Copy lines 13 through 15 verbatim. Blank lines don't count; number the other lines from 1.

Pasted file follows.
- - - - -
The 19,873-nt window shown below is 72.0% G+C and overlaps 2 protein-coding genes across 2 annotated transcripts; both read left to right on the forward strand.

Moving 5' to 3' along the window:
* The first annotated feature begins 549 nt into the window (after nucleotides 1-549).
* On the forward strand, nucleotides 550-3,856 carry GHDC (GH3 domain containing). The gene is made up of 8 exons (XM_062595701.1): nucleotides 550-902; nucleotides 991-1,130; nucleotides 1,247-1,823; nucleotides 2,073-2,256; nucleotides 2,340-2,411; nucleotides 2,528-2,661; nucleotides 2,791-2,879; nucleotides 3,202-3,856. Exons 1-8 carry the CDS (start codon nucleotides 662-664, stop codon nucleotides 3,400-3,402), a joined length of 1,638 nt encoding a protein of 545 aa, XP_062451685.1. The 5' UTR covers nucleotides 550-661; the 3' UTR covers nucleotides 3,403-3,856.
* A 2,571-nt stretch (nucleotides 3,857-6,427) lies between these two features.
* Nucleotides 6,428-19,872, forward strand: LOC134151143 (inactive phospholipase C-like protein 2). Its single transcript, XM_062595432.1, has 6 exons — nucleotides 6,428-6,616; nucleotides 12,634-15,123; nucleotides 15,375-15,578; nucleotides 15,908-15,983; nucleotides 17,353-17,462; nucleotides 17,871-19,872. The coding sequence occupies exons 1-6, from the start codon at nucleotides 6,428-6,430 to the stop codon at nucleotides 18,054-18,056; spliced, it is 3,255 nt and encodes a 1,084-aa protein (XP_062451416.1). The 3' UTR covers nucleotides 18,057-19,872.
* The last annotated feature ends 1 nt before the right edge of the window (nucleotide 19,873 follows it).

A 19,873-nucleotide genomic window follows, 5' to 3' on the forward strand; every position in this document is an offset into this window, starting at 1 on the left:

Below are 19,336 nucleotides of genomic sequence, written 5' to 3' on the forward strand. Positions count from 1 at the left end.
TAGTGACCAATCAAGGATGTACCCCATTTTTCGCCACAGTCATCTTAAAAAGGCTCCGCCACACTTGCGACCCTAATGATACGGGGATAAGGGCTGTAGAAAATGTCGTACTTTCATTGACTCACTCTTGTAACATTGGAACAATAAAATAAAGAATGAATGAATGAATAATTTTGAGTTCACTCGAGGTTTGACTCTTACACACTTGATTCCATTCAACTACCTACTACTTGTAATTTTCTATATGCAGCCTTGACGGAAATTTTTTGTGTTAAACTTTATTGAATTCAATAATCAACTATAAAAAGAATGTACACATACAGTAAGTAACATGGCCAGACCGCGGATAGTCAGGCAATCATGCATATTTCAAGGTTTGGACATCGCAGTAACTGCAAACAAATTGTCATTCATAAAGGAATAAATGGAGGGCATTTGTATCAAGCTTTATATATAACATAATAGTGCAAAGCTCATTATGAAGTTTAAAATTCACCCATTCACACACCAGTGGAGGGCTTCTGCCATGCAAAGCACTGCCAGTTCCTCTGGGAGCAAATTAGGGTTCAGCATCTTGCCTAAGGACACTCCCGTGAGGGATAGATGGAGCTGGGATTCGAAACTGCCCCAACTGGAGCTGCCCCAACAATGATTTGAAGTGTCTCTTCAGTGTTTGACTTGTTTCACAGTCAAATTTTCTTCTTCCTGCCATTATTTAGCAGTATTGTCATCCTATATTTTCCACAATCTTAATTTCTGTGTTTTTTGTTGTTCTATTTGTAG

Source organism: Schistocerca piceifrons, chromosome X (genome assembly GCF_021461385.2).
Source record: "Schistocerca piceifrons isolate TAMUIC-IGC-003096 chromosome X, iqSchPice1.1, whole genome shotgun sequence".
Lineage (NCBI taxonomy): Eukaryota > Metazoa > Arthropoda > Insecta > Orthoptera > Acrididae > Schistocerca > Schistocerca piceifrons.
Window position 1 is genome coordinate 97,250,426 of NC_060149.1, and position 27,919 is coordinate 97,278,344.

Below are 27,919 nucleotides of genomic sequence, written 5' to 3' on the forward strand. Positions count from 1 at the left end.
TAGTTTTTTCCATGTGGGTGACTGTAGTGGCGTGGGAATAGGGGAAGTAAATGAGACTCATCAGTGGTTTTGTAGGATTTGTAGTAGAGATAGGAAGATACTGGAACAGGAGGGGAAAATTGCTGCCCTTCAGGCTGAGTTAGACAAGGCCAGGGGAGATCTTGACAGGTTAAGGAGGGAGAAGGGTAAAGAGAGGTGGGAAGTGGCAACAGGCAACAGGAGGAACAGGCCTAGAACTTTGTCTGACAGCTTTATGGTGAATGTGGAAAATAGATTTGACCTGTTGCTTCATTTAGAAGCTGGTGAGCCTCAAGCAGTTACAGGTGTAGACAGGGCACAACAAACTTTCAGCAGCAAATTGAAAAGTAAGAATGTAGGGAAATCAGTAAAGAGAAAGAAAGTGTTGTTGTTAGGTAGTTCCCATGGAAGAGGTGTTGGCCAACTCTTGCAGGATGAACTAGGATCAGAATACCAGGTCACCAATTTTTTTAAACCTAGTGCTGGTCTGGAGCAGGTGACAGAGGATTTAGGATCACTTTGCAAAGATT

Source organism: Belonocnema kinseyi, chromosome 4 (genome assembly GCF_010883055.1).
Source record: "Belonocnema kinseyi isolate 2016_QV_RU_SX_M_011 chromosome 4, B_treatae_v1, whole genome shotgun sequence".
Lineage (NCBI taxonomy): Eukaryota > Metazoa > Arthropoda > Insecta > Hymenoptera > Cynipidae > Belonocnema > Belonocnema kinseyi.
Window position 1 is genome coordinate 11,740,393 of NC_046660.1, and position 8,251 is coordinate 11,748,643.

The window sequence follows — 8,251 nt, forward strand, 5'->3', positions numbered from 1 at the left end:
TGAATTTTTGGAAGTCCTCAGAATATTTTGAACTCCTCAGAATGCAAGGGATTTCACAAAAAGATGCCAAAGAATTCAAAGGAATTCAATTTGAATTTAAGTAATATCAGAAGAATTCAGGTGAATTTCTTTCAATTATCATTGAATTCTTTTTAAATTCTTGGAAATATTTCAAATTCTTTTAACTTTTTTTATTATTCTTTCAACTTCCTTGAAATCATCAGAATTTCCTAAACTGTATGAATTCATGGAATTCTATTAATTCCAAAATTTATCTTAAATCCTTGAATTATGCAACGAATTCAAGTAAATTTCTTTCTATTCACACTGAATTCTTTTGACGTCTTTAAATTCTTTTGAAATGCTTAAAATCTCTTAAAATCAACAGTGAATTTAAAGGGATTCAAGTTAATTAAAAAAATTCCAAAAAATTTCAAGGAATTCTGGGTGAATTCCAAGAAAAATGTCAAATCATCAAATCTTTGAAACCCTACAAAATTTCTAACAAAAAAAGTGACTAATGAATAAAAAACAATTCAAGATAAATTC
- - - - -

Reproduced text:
Lineage (NCBI taxonomy): Eukaryota > Metazoa > Arthropoda > Insecta > Orthoptera > Acrididae > Schistocerca > Schistocerca piceifrons.
Window position 1 is genome coordinate 97,250,426 of NC_060149.1, and position 27,919 is coordinate 97,278,344.

Below are 27,919 nucleotides of genomic sequence, written 5' to 3' on the forward strand. Positions count from 1 at the left end.